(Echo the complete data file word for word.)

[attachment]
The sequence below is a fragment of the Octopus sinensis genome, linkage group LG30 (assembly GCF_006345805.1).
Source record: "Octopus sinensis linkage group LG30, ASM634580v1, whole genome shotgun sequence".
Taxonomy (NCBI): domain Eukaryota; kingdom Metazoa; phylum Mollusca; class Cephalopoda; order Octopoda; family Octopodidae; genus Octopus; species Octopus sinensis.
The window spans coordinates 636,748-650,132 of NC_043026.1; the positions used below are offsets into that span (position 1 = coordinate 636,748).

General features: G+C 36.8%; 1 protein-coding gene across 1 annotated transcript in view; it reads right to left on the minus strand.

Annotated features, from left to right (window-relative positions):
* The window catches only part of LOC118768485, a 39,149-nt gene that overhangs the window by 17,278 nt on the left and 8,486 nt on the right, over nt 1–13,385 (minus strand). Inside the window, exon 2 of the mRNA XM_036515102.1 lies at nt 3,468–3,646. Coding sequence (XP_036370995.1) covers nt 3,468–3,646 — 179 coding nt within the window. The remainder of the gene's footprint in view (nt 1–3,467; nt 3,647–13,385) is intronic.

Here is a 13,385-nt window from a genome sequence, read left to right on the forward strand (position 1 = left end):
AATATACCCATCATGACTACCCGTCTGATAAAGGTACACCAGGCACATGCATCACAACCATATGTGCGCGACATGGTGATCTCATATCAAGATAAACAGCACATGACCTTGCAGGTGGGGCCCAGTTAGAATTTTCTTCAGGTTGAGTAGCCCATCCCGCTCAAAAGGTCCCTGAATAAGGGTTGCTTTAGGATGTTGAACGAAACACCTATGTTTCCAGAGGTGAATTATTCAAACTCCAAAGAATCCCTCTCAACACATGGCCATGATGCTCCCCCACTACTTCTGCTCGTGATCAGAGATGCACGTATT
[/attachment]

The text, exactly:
The sequence below is a fragment of the Octopus sinensis genome, linkage group LG30 (assembly GCF_006345805.1).
Source record: "Octopus sinensis linkage group LG30, ASM634580v1, whole genome shotgun sequence".
Taxonomy (NCBI): domain Eukaryota; kingdom Metazoa; phylum Mollusca; class Cephalopoda; order Octopoda; family Octopodidae; genus Octopus; species Octopus sinensis.
The window spans coordinates 636,748-650,132 of NC_043026.1; the positions used below are offsets into that span (position 1 = coordinate 636,748).

General features: G+C 36.8%; 1 protein-coding gene across 1 annotated transcript in view; it reads right to left on the minus strand.

Annotated features, from left to right (window-relative positions):
* The window catches only part of LOC118768485, a 39,149-nt gene that overhangs the window by 17,278 nt on the left and 8,486 nt on the right, over nt 1–13,385 (minus strand). Inside the window, exon 2 of the mRNA XM_036515102.1 lies at nt 3,468–3,646. Coding sequence (XP_036370995.1) covers nt 3,468–3,646 — 179 coding nt within the window. The remainder of the gene's footprint in view (nt 1–3,467; nt 3,647–13,385) is intronic.

Here is a 13,385-nt window from a genome sequence, read left to right on the forward strand (position 1 = left end):
AATATACCCATCATGACTACCCGTCTGATAAAGGTACACCAGGCACATGCATCACAACCATATGTGCGCGACATGGTGATCTCATATCAAGATAAACAGCACATGACCTTGCAGGTGGGGCCCAGTTAGAATTTTCTTCAGGTTGAGTAGCCCATCCCGCTCAAAAGGTCCCTGAATAAGGGTTGCTTTAGGATGTTGAACGAAACACCTATGTTTCCAGAGGTGAATTATTCAAACTCCAAAGAATCCCTCTCAACACATGGCCATGATGCTCCCCCACTACTTCTGCTCGTGATCAGAGATGCACGTATT